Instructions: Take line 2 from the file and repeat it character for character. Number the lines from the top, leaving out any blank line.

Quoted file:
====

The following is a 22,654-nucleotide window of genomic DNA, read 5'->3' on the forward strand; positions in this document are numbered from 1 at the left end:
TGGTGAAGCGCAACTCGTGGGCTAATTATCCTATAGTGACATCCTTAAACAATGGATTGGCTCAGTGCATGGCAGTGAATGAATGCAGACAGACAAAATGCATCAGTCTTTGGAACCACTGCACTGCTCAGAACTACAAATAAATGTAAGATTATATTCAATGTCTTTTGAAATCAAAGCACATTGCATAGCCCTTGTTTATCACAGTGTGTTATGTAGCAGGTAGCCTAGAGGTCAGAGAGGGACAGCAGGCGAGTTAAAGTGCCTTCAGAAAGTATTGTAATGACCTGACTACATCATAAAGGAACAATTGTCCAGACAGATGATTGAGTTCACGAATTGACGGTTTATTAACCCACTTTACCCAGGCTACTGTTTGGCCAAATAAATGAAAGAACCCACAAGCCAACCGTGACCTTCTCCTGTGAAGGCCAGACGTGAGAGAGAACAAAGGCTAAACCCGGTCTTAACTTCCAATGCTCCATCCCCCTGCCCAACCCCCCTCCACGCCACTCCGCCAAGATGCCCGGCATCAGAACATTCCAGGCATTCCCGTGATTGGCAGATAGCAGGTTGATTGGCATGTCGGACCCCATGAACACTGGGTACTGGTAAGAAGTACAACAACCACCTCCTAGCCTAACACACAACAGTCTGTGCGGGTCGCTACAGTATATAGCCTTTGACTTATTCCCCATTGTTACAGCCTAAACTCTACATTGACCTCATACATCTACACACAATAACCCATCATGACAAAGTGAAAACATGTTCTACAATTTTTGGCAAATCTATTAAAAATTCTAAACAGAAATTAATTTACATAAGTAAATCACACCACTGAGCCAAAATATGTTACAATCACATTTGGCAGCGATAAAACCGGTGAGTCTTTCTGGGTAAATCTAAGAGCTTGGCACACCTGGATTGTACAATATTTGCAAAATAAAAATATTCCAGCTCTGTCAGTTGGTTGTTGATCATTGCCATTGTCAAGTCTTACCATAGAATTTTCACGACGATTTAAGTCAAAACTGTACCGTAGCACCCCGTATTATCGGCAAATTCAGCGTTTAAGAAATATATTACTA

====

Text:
TGGTGAAGCGCAACTCGTGGGCTAATTATCCTATAGTGACATCCTTAAACAATGGATTGGCTCAGTGCATGGCAGTGAATGAATGCAGACAGACAAAATGCATCAGTCTTTGGAACCACTGCACTGCTCAGAACTACAAATAAATGTAAGATTATATTCAATGTCTTTTGAAATCAAAGCACATTGCATAGCCCTTGTTTATCACAGTGTGTTATGTAGCAGGTAGCCTAGAGGTCAGAGAGGGACAGCAGGCGAGTTAAAGTGCCTTCAGAAAGTATTGTAATGACCTGACTACATCATAAAGGAACAATTGTCCAGACAGATGATTGAGTTCACGAATTGACGGTTTATTAACCCACTTTACCCAGGCTACTGTTTGGCCAAATAAATGAAAGAACCCACAAGCCAACCGTGACCTTCTCCTGTGAAGGCCAGACGTGAGAGAGAACAAAGGCTAAACCCGGTCTTAACTTCCAATGCTCCATCCCCCTGCCCAACCCCCCTCCACGCCACTCCGCCAAGATGCCCGGCATCAGAACATTCCAGGCATTCCCGTGATTGGCAGATAGCAGGTTGATTGGCATGTCGGACCCCATGAACACTGGGTACTGGTAAGAAGTACAACAACCACCTCCTAGCCTAACACACAACAGTCTGTGCGGGTCGCTACAGTATATAGCCTTTGACTTATTCCCCATTGTTACAGCCTAAACTCTACATTGACCTCATACATCTACACACAATAACCCATCATGACAAAGTGAAAACATGTTCTACAATTTTTGGCAAATCTATTAAAAATTCTAAACAGAAATTAATTTACATAAGTAAATCACACCACTGAGCCAAAATATGTTACAATCACATTTGGCAGCGATAAAACCGGTGAGTCTTTCTGGGTAAATCTAAGAGCTTGGCACACCTGGATTGTACAATATTTGCAAAATAAAAATATTCCAGCTCTGTCAGTTGGTTGTTGATCATTGCCATTGTCAAGTCTTACCATAGAATTTTCACGACGATTTAAGTCAAAACTGTACCGTAGCACCCCGTATTATCGGCAAATTCAGCGTTTAAGAAATATATTACTA